Reparations in Spotlight Again

Proponents for reparations to communities aggrieved by German atrocities in Namibia feel German politicians have been making empty promises not backed by action to Ovaherero and Nama communities.

Descendants of Ovaherero and Nama victims of the brutal German war atrocities have been demanding for reparations from Germany.

Genocide committee members were reacting to new German director general for Sub-Saharan Africa and the Sahel, Ambassador Georg Schmidt, who said on Friday it was crucial for Germany to directly engage the Ovaherero and Nama communities over the genocide committed against their descendants.

Schmidt was in the country on a four-day visit to interact with government officials, concerned communities, political parties and civil society.

Ueriuka Tjikuua, secretary general of the OvahereroOvambanderu Council for the Dialogue on the 1904 Genocide (OCD 1904), said that the suggestion for the German government to meet face to face with the communities was a move in the positive direction, especially for a government that is all too sensitive on issues regarding reparation, as it fears worldwide condemnation.

“We want to make sure the dispute is resolved amicably, but it is not surprising that politicians can make such statements, what matters is action,” said Tjikuua.

He said he would have been more optimistic had the statement come directly as an official stance from the German Parliament, because other German politicians had also made similar statements in the past and “we are still fighting for reparations. We want to hear from the German Bundestag that they have taken this position about descendants of victims to see that the ball is in rolling motion and we are moving towards a solution.”

The OCD-1904 spokesperson further bemoaned the way the Namibia-German Special Initiative was rolled out, saying it was not implemented correctly as beneficiaries were not consulted.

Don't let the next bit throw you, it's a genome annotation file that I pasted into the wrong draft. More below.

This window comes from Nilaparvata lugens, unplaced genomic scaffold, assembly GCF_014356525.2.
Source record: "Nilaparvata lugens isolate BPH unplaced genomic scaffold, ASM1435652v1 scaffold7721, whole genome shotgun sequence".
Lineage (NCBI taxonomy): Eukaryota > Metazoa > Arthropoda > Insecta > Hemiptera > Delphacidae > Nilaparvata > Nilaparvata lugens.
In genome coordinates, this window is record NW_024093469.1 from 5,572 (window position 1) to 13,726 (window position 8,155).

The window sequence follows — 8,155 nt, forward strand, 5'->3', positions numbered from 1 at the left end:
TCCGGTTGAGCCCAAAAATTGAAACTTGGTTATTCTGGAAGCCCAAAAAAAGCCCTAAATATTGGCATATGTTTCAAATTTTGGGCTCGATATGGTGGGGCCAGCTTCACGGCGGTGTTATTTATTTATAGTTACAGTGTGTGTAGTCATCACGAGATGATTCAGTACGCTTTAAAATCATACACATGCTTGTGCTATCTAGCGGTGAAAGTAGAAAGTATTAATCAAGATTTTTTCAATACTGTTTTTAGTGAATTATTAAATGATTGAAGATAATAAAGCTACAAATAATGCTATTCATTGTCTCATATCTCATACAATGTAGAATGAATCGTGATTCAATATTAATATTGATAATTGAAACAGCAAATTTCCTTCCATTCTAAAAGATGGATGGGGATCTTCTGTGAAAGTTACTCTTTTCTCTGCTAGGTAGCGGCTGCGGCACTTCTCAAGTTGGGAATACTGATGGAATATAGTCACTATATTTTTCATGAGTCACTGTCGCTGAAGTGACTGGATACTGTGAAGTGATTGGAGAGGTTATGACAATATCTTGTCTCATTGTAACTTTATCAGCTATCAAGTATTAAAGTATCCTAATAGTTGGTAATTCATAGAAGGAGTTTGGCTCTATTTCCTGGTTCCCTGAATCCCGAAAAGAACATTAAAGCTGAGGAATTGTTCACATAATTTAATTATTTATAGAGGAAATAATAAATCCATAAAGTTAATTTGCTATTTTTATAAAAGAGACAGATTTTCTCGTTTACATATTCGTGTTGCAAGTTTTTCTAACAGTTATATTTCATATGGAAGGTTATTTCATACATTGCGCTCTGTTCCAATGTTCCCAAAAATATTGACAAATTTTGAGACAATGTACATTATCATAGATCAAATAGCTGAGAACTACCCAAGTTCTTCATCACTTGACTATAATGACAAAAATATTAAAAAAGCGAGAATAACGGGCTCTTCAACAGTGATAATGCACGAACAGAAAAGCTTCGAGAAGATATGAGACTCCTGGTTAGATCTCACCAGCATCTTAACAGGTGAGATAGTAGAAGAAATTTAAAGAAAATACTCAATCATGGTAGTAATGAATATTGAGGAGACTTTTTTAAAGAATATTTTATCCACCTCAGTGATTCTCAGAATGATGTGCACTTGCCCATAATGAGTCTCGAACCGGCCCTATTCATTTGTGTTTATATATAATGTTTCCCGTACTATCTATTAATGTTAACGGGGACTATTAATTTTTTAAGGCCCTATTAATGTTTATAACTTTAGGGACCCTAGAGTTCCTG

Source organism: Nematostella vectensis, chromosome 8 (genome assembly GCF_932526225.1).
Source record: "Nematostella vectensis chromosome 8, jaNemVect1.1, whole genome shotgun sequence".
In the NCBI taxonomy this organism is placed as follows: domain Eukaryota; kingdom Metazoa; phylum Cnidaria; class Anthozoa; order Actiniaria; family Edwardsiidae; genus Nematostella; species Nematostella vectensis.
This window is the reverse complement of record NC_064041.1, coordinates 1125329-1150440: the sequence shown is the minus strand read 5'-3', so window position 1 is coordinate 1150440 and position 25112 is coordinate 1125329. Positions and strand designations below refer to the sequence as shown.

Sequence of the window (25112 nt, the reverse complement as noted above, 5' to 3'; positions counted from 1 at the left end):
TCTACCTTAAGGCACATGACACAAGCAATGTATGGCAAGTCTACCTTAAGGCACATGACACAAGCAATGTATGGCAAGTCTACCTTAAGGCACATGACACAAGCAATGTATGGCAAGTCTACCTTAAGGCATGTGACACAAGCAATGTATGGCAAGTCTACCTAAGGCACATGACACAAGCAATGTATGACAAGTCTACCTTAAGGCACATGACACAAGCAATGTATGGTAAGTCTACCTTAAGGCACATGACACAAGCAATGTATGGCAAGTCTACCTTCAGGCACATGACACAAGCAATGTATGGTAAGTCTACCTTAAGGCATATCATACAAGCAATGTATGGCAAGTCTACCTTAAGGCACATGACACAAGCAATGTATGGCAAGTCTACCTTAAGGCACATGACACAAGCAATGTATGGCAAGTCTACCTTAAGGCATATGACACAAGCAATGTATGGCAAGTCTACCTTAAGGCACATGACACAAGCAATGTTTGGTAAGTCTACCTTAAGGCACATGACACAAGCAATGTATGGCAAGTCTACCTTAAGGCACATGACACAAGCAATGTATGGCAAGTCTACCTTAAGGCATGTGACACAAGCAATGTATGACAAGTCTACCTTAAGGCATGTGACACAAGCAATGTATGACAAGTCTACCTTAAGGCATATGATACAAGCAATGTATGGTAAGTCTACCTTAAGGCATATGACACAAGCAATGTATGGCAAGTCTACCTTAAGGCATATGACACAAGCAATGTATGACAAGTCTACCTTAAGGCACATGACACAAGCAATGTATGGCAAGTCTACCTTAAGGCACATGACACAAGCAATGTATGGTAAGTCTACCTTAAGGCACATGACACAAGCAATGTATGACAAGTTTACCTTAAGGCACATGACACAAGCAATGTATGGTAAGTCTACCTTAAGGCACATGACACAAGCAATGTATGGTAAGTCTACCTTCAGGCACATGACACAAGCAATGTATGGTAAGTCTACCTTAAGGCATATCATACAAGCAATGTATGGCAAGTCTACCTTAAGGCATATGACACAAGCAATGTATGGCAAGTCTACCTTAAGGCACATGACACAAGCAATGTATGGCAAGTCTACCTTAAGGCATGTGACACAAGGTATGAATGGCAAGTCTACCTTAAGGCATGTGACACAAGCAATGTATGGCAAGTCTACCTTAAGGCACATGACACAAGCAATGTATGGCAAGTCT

“Do we really need goats to address the plight (of the affected communities)?” he asked, saying that getting goats did not fall on the priority list, as there were more pressing issues, such as land question, resurgence of a culture that was destroyed and repatriation of Namibians, who were displaced because of the German war. He feels an investigation should have been done about the socio-economic impact the war had on the livelihood of current generations.

Chairperson of the Nama Genocide Committee, Ida Hoffmann, says she liked the fact Schmidt handled the reparation issue with dignity and respect, but she echoed Tjikuua’s sentiments, saying that there must be immediate action. She said some seven years ago, the Namas and Ovaherero wrote a letter they sent through the Namibian government to Germany, but there was proper response.

“Statements are not enough. We feel that this (reparation) case is holy and noble,” she added, saying that when the late Paramount Chief of the Ovaherero, Kuaima Riruako brought the case to Parliament in 2006, it was not only to repatriate skulls, but to also fight for reparations.

Source : New Era